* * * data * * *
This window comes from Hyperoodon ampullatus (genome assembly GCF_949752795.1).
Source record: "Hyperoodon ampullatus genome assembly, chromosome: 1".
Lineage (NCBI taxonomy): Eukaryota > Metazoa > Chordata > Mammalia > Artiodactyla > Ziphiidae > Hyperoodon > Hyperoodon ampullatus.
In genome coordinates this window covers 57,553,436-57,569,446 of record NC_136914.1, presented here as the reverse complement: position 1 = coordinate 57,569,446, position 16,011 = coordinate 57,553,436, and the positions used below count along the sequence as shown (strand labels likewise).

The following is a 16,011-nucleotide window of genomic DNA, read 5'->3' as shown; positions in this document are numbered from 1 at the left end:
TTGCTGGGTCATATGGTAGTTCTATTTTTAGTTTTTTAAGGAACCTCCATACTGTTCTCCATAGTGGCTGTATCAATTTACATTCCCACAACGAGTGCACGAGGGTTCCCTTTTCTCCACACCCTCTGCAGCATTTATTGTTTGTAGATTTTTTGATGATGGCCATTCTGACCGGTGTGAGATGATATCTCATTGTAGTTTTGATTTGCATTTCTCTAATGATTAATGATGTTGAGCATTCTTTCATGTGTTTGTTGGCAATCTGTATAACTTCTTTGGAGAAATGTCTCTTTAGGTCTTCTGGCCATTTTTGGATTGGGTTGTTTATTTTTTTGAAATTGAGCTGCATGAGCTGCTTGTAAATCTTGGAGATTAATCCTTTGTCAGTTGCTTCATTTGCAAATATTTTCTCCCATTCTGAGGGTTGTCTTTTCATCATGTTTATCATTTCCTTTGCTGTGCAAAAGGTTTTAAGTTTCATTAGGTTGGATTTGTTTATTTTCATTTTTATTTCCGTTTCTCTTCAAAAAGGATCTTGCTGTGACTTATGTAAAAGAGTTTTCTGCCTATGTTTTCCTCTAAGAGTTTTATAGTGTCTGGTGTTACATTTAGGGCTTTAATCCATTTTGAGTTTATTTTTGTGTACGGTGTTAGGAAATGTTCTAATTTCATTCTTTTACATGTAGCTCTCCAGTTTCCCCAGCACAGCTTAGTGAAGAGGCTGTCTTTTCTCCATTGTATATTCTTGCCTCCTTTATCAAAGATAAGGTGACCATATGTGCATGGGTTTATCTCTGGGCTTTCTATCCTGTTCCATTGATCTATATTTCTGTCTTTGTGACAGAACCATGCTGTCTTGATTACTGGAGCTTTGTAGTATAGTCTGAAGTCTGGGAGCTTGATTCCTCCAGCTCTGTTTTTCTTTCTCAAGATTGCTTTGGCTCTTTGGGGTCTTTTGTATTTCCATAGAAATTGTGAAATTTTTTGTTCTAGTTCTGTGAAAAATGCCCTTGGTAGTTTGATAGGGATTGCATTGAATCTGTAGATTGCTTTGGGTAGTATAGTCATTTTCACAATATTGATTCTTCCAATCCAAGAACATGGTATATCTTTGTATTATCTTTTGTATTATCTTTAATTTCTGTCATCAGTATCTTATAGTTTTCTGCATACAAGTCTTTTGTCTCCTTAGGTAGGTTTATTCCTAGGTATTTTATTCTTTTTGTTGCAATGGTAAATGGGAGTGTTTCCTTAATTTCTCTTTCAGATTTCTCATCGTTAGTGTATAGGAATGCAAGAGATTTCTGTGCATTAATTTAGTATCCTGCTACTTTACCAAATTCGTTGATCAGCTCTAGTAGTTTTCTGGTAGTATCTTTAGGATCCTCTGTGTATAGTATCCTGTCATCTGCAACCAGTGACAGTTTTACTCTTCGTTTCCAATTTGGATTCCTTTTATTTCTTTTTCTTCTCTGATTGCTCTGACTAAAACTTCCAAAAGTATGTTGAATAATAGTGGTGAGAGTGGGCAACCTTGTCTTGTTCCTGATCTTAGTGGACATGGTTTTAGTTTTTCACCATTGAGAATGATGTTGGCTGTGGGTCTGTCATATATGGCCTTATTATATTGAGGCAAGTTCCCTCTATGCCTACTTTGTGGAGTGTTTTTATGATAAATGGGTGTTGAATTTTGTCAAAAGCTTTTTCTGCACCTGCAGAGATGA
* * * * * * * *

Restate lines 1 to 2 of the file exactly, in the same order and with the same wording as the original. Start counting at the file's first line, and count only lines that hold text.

This window comes from Hyperoodon ampullatus (genome assembly GCF_949752795.1).
Source record: "Hyperoodon ampullatus genome assembly, chromosome: 1".